Passions and Obsessions

Manila’s ‘Madame X’ resurfaces

The story of the talked-about woman from the war era is retold as her Amorsolo portrait goes on the block

Fernando Amorsolo's Portrait of Maria Buenaventura Castro–Espinosa 'Madame X'

The elegant Alfonso Zobel home on Dewey Boulevard (now Roxas Boulevard). Image courtesy of descendants of Alfonso Zobel and PhilStar

(The portrait of Maria Castro-Espinosa, alias “Madame X”, by Fernando C. Amorsolo, oil on canvas, from the ‘50s, will go on the block at the Leon Gallery’s Asian Cultural Council auction on February 18 (onsite and online), along with other storied artworks and collectibles.)

There were several Filipinas who rose to fame as well as notoriety during World War II.  However, no one had an epic, intriguing, and romantic story like a prewar Hollywood movie as Maria Castro-Espinosa aka “Madame X,” an amazing entrepreneur who rose to become one of the richest Filipinas during and after the war.

She was an industrious, excellent businesswoman who spent long hours at her desk working on her various enterprises.  Prewar, she was already into buy–and–sell and export. With boundless energy, she’d buy and sell everything imaginable—rice, sugar, fruits, vegetables, grains, meats, liquor, jewelry, silver, gold, sand, gravel, cement, steel bars, wood planks, paint, furniture, charcoal, coal, residential real estate, commercial real estate, etc. Aware that she was under suspicion of collaboration with the Japanese during World War II, she insisted:  “I simply wanted to do business;  I enjoyed doing business.  You could be Filipino, American, British, German, Japanese, whatever … I would still do business with you if I will make money!  There are no distinctions where money is involved!”

She was known for unapologetically splendid dance parties during World War II where her guests were the Japanese military officialdom, prominent Filipino politicians and businessmen, and beautiful and talented ladies.  That, at a time of the greatest deprivation.  According to her contemporaries, the hardworking Maria was “oozing money from her ears” and “she knew how to enjoy life.”  She worked hard for her money, knew how to spend it well, and enjoyed the best things life could offer.

One of her memorable real estate purchases was the splendid French Mediterranean–style Alfonso Roxas Zobel–Carmen Herrero Pfitz mansion designed by “DBF” (de buena familia) and de alta sociedad architect Andres Luna de San Pedro y Pardo de Tavera, on Dewey boulevard (now Roxas Blvd.) corner Padre Faura street.  She lived there in style for years, and it remained with her family for decades as a valuable rental property.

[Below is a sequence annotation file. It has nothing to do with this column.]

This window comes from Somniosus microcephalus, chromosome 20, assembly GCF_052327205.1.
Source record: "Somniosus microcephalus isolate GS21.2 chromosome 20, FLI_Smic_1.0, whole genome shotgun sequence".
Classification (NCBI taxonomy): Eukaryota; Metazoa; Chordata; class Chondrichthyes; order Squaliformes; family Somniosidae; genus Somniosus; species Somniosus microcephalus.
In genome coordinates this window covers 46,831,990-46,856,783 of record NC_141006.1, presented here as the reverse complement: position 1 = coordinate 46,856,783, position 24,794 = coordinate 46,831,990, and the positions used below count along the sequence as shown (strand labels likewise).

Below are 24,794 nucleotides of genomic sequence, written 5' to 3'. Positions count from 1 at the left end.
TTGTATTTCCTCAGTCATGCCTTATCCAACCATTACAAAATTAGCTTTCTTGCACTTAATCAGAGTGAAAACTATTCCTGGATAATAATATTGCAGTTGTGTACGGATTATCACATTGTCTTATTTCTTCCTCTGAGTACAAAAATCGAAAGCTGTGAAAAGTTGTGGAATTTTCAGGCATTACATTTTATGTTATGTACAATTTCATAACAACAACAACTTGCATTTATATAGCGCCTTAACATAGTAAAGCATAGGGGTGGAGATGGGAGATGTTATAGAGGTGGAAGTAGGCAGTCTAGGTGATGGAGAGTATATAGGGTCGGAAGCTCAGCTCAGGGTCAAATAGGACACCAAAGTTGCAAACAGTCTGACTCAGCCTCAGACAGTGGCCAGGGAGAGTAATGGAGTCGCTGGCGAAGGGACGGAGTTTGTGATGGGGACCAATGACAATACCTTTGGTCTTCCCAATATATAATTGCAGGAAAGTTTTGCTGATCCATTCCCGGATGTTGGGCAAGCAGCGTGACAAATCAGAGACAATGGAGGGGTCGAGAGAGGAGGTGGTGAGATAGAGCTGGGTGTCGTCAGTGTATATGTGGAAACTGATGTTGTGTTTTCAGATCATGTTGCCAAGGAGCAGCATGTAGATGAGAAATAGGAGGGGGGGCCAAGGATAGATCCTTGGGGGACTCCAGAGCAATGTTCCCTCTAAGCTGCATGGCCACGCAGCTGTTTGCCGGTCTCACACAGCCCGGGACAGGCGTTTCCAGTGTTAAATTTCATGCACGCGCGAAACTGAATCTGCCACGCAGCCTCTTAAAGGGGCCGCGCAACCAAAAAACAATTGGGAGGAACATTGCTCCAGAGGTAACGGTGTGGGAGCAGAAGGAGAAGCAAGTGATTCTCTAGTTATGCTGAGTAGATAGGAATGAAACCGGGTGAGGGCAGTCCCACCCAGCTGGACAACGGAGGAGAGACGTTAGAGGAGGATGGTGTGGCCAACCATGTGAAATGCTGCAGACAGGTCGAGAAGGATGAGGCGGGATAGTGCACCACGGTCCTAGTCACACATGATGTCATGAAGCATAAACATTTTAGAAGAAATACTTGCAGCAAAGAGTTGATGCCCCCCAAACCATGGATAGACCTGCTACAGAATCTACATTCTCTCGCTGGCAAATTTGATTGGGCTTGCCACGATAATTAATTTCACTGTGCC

Her numerous real estate acquisitions were legendary.  Maria Castro- Espinosa’s real estate holdings crisscrossed downtown Manila and its suburbs—from Divisoria to Binondo, Santa Cruz to Quiapo, Escolta to Avenida to Dulumbayan, to Ermita and Malate along Dewey boulevard.  She had commercial and residential properties everywhere.

Espinosa was given the monicker “Madame X” after the war when she was embroiled in a huge tax case filed by the Philippine government covering the numerous properties she acquired during World War II.  Not wanting to mention her name out of politesse but wanting to talk about her just the same, Manila society took to calling her “Madame X.”

Fernando Amorsolo’s Portrait of Antonia Buenaventura vda. de Castro (1868-1950)

(After the war, she was handed a P2million BIR assessment for unpaid tax on “war profits”. It made such a ruckus that a special panel, the Pedrosa Committee, was formed by then Secretary of Finance Pio Pedrosa. The Committee, in fact, would double the assessment and the decision was upheld by President Ramon Magsaysay.)

Fernando Amorsolo’s Portrait of Agapito Castro in Masonic attire

She was an inveterate real estate investor.  When the selling of the North Forbes Park area began in the 1960s, she promptly bought seven 2,100 sqm properties in a row for her son and daughters.

The Espinosas had one son and several daughters.

The family of Madame X in 1949


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